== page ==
“Very well, wait, and we will not attack them unless we are attacked first.”
Thus their behavior towards the pirates was agreed upon, although Pencroft augured nothing good from it. They were not to attack them, but were to be on their guard. After all, the island was large and fertile. If any sentiment of honesty yet remained in the bottom of their hearts, these wretches might perhaps be reclaimed. Was it not their interest in the situation in which they found themselves to begin a new life? At any rate, for humanity’s sake alone, it would be right to wait. The colonists would no longer as before, be able to go and come without fear. Hitherto they had only wild beasts to guard against, and now six convicts of the worst description, perhaps, were roaming over their island. It was serious, certainly, and to less brave men, it would have been security lost! No matter! At present, the colonists had reason on their side against Pencroft. Would they be right in the future? That remained to be seen.
However, the chief business of the colonists was to make that complete exploration of the island which had been decided upon, and which would have two objects: to discover the mysterious being whose existence was now indisputable, and at the same time to find out what had become of the pirates, what retreat they had chosen, what sort of life they were leading, and what was to be feared from them. Cyrus Harding wished to set out without delay; but as the expedition would be of some days duration, it appeared best to load the cart with different materials and tools in order to facilitate the organization of the encampments. One of the onagers, however, having hurt its leg, could not be harnessed at present, and a few days’ rest was necessary. The departure was, therefore, put off for a week, until the 20th of November. The month of November in this latitude corresponds to the month of May in the northern zones. It was, therefore, the fine season. The sun was entering the tropic of Capricorn, and gave the longest days in the year. The time was, therefore, very favorable for the projected expedition, which, if it did not accomplish its principal object, would at any rate be fruitful in discoveries, especially of natural productions, since Harding proposed to explore those dense forests of the Far West, which stretched to the extremity of the Serpentine Peninsula.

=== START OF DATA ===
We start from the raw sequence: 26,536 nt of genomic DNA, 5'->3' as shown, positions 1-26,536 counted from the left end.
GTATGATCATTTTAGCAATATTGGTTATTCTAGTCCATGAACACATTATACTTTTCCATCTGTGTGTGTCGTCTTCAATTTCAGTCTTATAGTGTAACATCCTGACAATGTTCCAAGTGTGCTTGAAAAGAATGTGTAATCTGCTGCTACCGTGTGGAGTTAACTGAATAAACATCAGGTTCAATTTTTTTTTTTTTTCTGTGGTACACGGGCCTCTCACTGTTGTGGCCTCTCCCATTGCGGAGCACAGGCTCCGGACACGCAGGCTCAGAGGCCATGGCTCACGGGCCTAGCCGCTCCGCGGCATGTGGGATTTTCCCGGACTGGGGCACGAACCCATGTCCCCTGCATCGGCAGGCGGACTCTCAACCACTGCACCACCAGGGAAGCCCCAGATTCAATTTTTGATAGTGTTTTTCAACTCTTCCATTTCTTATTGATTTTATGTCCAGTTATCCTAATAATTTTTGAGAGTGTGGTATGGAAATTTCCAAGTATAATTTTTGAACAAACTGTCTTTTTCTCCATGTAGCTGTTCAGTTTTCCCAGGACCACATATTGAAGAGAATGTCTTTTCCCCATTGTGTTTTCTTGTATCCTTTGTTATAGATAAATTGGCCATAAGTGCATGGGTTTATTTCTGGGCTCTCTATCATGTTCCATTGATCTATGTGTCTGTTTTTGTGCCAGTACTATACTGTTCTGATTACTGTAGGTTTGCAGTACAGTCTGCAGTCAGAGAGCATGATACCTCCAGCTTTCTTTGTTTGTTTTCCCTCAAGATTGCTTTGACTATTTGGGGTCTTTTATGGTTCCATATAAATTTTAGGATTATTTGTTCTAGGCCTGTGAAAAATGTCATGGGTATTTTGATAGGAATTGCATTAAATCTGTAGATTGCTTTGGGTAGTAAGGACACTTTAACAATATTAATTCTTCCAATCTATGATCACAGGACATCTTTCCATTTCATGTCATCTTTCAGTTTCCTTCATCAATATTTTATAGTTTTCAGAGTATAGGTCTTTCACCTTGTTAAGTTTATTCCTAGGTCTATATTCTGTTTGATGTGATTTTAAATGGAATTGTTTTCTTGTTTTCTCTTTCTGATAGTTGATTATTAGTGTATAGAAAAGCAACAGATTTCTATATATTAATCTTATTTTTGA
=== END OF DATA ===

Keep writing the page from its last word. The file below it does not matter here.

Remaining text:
During the nine days which preceded their departure, it was agreed that the work on Prospect Heights should be finished off.
Moreover, it was necessary for Ayrton to return to the corral, where the domesticated animals required his care. It was decided that he should spend two days there, and return to Granite House after having liberally supplied the stables.
As he was about to start, Harding asked him if he would not like one of them to accompany him, observing that the island was less safe than formerly. Ayrton replied that this was unnecessary, as he was enough for the work, and that besides he apprehended no danger. If anything occurred at the corral, or in the neighborhood, he could instantly warn the colonists by sending a telegram to Granite House.